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Dr. Zijlstra’s Legacy and the 21st Century Renaissance of Gold

If you read the series of analyses by Dr. Jelle Zijlstra, one of the world’s most informed central bankers of his era (1967-1981), you have read a little over half a “modern book” on the historical backgrounds of the international monetary framework and the reasons for the Bretton Woods framework to collapse. My selection of translations portrays a great similarity to the extent that the essential point is repeated again and again and which is most eloquently described in Zijlstra’s autobiography of 1992: “Gold as the monetary cosmos’ sun”.

Here are my thoughts on why his analysis is highly relevant to today’s financial crisis.

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Nationalized ABN Amro offers fool’s gold

In March, Dutch nationalized banking giant ABN Amro send its trading clients a letter explaining that they have changed the conditions for precious metals trading. In their letter [1], the bank explains that they will no longer deliver physical precious metals (gold, silver, platinum and palladium), that they administer prices slightly differently, and that they have found a new custodian. ABN Amro suggests that clients do not have to do anything, stating “we will administer and manage your precious metals holdings in the new manner”.

Of course clients do not have to do anything, but given the new conditions [2], this is hardly advisable or prudent. Investors with precious metals holdings with ABN Amro are potentially facing fatal risks.

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Aaron Swartz, rest in peace

Last night, I read the very unfortunate news about the suicide of 26-year old Aaron Swartz. Although I am not sure if I should bring this under people’s attention, I genuinely think Aaron’s story needs our reflection, silent or otherwise.

In case you have not heard about Aaron’s story, here’s a link to Harvard’s prof. Lessig reflecting on Aaron’s unfortunate decision to end his life.

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Dr. Zijlstra’s Final Settlement: Gold as the Monetary Cosmos’ Sun

Originally posted on April 29, 2012 on MarketUpdate.nl and GATA.org.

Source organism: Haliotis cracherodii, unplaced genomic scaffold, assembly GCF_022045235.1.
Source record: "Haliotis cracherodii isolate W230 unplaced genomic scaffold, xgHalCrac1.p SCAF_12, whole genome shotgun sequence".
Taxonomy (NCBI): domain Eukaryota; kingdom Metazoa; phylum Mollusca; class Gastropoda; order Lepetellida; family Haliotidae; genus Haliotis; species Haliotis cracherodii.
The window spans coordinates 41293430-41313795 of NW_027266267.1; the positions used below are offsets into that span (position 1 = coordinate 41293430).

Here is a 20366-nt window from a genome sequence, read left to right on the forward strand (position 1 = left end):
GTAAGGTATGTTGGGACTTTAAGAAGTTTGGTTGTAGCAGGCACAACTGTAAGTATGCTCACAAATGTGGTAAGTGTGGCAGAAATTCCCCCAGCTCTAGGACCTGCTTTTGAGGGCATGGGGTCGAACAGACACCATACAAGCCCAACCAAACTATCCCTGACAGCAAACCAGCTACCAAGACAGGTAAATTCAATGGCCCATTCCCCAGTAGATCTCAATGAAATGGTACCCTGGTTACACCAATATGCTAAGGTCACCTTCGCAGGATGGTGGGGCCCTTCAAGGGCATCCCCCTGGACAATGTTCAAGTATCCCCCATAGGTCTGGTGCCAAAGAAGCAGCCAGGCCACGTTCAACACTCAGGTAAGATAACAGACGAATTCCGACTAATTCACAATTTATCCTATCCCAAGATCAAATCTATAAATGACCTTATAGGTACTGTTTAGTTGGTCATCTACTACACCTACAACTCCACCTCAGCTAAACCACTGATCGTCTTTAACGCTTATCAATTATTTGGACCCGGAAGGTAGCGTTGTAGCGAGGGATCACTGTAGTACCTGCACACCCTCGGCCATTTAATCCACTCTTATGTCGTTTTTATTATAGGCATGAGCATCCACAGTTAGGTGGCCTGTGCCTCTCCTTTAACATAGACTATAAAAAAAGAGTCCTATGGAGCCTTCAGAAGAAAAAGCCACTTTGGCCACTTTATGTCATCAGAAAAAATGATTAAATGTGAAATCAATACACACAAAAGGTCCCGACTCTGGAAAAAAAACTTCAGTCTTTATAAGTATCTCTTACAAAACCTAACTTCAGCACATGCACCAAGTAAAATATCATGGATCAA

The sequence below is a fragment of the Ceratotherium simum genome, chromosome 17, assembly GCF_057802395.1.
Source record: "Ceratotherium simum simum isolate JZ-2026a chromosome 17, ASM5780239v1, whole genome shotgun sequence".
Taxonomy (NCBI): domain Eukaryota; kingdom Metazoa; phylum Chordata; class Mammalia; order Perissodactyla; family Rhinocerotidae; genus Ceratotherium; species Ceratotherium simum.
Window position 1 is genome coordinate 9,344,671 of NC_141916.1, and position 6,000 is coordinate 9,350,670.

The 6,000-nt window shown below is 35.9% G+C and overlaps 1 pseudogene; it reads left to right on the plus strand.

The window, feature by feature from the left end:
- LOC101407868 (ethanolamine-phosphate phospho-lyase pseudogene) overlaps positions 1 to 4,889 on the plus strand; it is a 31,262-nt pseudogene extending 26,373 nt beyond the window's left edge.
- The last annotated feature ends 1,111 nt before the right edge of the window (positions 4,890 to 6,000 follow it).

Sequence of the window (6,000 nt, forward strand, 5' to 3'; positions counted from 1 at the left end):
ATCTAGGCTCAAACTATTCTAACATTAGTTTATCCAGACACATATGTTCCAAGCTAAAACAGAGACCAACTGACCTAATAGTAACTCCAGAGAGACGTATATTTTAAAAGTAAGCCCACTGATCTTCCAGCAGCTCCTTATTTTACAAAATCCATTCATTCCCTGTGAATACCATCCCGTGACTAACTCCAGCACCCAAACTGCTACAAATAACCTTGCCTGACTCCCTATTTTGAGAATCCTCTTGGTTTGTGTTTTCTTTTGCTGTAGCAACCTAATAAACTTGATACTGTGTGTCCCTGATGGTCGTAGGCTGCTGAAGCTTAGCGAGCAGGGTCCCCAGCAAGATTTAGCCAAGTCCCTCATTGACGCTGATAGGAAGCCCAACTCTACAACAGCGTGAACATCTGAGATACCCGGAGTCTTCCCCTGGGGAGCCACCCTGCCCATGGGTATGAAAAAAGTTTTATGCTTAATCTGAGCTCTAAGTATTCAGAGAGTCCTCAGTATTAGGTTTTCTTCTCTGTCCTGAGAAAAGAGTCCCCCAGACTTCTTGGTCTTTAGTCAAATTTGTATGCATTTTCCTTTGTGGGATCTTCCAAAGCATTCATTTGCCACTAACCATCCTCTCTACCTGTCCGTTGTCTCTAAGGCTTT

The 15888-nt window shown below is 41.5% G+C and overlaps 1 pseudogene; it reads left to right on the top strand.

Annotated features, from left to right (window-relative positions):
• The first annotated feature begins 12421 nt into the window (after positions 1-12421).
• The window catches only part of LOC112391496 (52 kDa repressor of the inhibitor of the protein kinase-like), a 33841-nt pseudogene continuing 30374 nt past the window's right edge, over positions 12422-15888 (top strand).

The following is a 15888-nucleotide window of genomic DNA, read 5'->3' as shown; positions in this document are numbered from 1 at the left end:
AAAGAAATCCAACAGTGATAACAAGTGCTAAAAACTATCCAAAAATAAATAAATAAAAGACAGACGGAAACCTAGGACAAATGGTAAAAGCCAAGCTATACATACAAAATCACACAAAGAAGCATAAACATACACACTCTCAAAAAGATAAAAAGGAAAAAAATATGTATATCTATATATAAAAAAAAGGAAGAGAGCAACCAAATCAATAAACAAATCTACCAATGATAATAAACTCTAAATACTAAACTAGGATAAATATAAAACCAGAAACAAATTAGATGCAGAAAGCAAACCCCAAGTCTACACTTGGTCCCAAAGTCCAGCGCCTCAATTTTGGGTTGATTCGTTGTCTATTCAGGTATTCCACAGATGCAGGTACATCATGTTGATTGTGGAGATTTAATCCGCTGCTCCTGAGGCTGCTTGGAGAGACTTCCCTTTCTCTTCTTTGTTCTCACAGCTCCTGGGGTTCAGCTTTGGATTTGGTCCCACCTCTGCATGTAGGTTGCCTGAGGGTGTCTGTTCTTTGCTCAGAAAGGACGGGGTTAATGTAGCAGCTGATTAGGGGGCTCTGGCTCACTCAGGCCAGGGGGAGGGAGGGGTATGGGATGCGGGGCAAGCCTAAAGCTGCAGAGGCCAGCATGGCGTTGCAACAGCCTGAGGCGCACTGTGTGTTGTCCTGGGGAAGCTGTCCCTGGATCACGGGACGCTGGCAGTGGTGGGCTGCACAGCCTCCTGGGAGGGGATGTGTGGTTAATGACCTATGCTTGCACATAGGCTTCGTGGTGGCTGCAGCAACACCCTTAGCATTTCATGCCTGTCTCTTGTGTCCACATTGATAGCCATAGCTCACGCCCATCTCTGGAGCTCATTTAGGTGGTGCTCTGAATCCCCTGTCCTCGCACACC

Whenever I am in Amsterdam, I go to a bookstore and browse the second-hand shelves in the economics section. Recently I found two books by Dr. Jelle Zijlstra: “Dr. Jelle Zijlstra, Conversations and Writings” (1979, second edition) and “Per Slot Van Rekening” (1992, fifth edition). The latter title is a Dutch figure of speech that may be translated as “The Final Settlement.”

Jelle Zijlstra was a renowned Dutch economist and one of Holland’s finer statesmen. Early in his career in 1948, shortly after World War II, he became a professor, specializing in the velocity of money. By 1952 he was appointed minister of economic affairs, then Dutch treasurer from 1958 to 1963 and again from 1966 to 1967. During his last term as treasurer he led the Dutch Cabinet as prime minister as well until 1967, after which he became president of De Nederlandsche Bank (DNB). While president of the Dutch central bank he was appointed as the president of the Bank for International Settlements (BIS) as well, positions he held until his resignation in 1981.

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A Catch 22

A case of deflationary collapse or hyperinflation

Joseph Heller published his famous book “Catch-22” in 1961, describing American pilots during World War II. In this day and age of financial misery and economic havoc one could use Heller’s beautiful description of a catch-22 as an analogy. Central bankers everywhere face a classic catch-22. Bankers who are piloting our economies so to speak.

To me it is not so much of a question if they are facing a catch-22. It is one of how much Ben Bernanke, Jean-Claude Trichet, Mervyn King and all other central bankers are aware of it. Continue reading “A Catch 22”